How we want to stop being anxious, even sometimes ashamed, of our dear Great Britain. To many of us, that means stopping Brexit. But we haven’t got a hope in hell of getting that from our new prime minster. Bugger.
Yet there is one way in which the UK can preserve and enhance its international nature. Not all of it, mind you, but we need as much as we can get. So, hard as it feels, we must focus on what’s possible now.
How? By fully opening our country to scholars from around the world. We know from what our new PM has said in the past that, on this at least, he agrees. In public and in private, he has acknowledged that the approach of his predecessor, Theresa May, was damaging nonsense. From the back benches he supported an amendment calling for change to visa policy. From the front bench, he should implement it.
Boris has famously been mayor of one of the world’s greatest cities so he has seen the power of gathering international talent. He gets that there is a need to say loud and clear to those who make our universities their home, “You are welcome here!”
He also knows from University UK’s polling that the whole country – not just universities and Remainers – welcomes these students and scholars. In fact, he is hearing from businesses, from regional mayors and of course his own brother, Jo Johnson – who has just been reinstated as universities minister – that they all now want sanity to prevail over intransigence.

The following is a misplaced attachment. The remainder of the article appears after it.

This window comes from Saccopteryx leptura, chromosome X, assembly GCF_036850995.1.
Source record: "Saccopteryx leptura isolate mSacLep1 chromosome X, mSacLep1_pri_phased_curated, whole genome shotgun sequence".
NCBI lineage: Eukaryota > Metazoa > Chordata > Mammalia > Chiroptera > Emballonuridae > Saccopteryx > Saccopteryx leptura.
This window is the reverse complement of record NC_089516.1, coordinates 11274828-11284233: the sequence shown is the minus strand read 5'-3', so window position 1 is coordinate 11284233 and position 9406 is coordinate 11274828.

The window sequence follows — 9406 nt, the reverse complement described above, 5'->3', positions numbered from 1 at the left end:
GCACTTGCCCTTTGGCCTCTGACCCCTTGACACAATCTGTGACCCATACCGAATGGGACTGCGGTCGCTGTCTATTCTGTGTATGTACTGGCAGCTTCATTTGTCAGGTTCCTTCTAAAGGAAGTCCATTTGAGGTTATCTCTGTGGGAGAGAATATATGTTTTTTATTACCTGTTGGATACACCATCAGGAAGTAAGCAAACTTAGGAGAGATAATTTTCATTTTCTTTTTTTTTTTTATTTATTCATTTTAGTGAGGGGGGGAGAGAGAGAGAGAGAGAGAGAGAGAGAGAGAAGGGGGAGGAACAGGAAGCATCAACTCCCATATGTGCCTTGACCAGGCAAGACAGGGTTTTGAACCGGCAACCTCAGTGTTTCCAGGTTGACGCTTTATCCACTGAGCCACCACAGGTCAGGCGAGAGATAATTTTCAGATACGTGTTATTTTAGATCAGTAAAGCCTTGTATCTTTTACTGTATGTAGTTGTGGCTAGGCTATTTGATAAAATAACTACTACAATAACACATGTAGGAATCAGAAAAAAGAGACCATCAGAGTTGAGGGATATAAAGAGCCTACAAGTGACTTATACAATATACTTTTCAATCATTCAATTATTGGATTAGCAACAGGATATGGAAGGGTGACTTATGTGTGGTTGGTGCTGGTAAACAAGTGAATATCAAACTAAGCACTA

They are saying we must overhaul visa policies that have given the impression of hostility to the very students and scholars who make great the universities Boris praised on the steps of 10 Downing Street.
So now is the time to make rhetoric a reality. We should say loud and clear that we need more of the openness to international talent that Boris’ team lobbied for when he was mayor of London, in the full knowledge that London’s tech economy depended on it.
This call is echoed by cities and towns across the land that are also desperate for the skills and prosperity visa change would bring. They know their universities are mini capitals, hubs of youthful internationalism, stimulating innovation and prosperity. They urgently need this talent if they are to stand a hope of securing the highly skilled future economies they crave and to withstand whatever Brexit throws at the country.
And it isn’t just Boris. Jo has pushed to keep the talent pipeline open, with cross-party enthusiasm for change from Labour, the Lib Dems and the Scottish Nationalists. Whatever our disagreements on other issues, we must support this to the hilt because a shift now could go beyond post-study work visas for students – it would give powerful encouragement to the international education strategy to really go for the growth we need.
So we must keep up with the advocacy, working across the sector and beyond, as we have done so tirelessly on this issue. We have all the evidence we need because of the wonderful work of the All-Party Parliamentary Group led by Karan Bilimoria and Paul Blomfield, and the stubborn assertion of benefits by Nick Hillman at the Higher Education Policy Institute.